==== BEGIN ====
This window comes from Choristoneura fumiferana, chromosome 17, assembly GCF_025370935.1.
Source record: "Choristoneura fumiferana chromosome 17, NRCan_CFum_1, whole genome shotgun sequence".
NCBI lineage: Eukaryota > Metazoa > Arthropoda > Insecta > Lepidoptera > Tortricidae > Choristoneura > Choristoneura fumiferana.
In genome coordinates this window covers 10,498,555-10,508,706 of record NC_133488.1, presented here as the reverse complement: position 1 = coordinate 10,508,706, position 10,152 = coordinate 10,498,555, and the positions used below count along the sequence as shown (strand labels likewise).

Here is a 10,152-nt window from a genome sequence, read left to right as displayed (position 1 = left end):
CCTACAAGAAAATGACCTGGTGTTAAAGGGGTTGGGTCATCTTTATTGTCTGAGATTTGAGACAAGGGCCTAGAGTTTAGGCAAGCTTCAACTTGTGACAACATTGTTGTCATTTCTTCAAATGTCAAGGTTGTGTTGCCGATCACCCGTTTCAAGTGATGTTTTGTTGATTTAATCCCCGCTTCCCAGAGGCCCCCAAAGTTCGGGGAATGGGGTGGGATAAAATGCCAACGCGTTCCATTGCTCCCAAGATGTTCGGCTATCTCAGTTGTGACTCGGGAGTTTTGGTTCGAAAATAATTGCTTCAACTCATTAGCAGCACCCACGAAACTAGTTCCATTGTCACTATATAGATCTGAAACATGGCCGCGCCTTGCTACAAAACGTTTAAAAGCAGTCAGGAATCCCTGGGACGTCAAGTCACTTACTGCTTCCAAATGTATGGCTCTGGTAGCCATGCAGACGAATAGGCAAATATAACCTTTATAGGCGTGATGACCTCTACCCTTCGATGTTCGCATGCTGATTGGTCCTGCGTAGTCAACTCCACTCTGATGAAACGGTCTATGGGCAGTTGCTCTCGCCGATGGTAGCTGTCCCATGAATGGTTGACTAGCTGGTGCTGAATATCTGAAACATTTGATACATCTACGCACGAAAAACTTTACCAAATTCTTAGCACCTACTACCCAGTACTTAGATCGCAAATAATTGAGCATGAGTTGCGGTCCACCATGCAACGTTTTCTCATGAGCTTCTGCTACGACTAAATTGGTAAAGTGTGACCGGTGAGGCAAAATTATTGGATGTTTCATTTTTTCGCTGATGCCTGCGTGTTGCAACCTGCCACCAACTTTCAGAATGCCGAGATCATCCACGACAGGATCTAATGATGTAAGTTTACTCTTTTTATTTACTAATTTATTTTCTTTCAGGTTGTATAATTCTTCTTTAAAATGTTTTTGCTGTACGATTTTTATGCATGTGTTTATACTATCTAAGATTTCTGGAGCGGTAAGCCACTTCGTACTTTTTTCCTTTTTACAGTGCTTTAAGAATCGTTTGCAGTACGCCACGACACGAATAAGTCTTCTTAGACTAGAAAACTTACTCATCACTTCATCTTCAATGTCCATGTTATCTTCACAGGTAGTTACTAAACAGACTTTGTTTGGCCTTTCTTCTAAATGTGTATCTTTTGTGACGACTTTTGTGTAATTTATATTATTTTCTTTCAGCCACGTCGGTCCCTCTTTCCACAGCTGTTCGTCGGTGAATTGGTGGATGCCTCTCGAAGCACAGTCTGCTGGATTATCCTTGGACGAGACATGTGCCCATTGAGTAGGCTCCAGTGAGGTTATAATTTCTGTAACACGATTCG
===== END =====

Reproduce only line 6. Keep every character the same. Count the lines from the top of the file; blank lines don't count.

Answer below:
CCTACAAGAAAATGACCTGGTGTTAAAGGGGTTGGGTCATCTTTATTGTCTGAGATTTGAGACAAGGGCCTAGAGTTTAGGCAAGCTTCAACTTGTGACAACATTGTTGTCATTTCTTCAAATGTCAAGGTTGTGTTGCCGATCACCCGTTTCAAGTGATGTTTTGTTGATTTAATCCCCGCTTCCCAGAGGCCCCCAAAGTTCGGGGAATGGGGTGGGATAAAATGCCAACGCGTTCCATTGCTCCCAAGATGTTCGGCTATCTCAGTTGTGACTCGGGAGTTTTGGTTCGAAAATAATTGCTTCAACTCATTAGCAGCACCCACGAAACTAGTTCCATTGTCACTATATAGATCTGAAACATGGCCGCGCCTTGCTACAAAACGTTTAAAAGCAGTCAGGAATCCCTGGGACGTCAAGTCACTTACTGCTTCCAAATGTATGGCTCTGGTAGCCATGCAGACGAATAGGCAAATATAACCTTTATAGGCGTGATGACCTCTACCCTTCGATGTTCGCATGCTGATTGGTCCTGCGTAGTCAACTCCACTCTGATGAAACGGTCTATGGGCAGTTGCTCTCGCCGATGGTAGCTGTCCCATGAATGGTTGACTAGCTGGTGCTGAATATCTGAAACATTTGATACATCTACGCACGAAAAACTTTACCAAATTCTTAGCACCTACTACCCAGTACTTAGATCGCAAATAATTGAGCATGAGTTGCGGTCCACCATGCAACGTTTTCTCATGAGCTTCTGCTACGACTAAATTGGTAAAGTGTGACCGGTGAGGCAAAATTATTGGATGTTTCATTTTTTCGCTGATGCCTGCGTGTTGCAACCTGCCACCAACTTTCAGAATGCCGAGATCATCCACGACAGGATCTAATGATGTAAGTTTACTCTTTTTATTTACTAATTTATTTTCTTTCAGGTTGTATAATTCTTCTTTAAAATGTTTTTGCTGTACGATTTTTATGCATGTGTTTATACTATCTAAGATTTCTGGAGCGGTAAGCCACTTCGTACTTTTTTCCTTTTTACAGTGCTTTAAGAATCGTTTGCAGTACGCCACGACACGAATAAGTCTTCTTAGACTAGAAAACTTACTCATCACTTCATCTTCAATGTCCATGTTATCTTCACAGGTAGTTACTAAACAGACTTTGTTTGGCCTTTCTTCTAAATGTGTATCTTTTGTGACGACTTTTGTGTAATTTATATTATTTTCTTTCAGCCACGTCGGTCCCTCTTTCCACAGCTGTTCGTCGGTGAATTGGTGGATGCCTCTCGAAGCACAGTCTGCTGGATTATCCTTGGACGAGACATGTGCCCATTGAGTAGGCTCCAGTGAGGTTATAATTTCTGTAACACGATTCG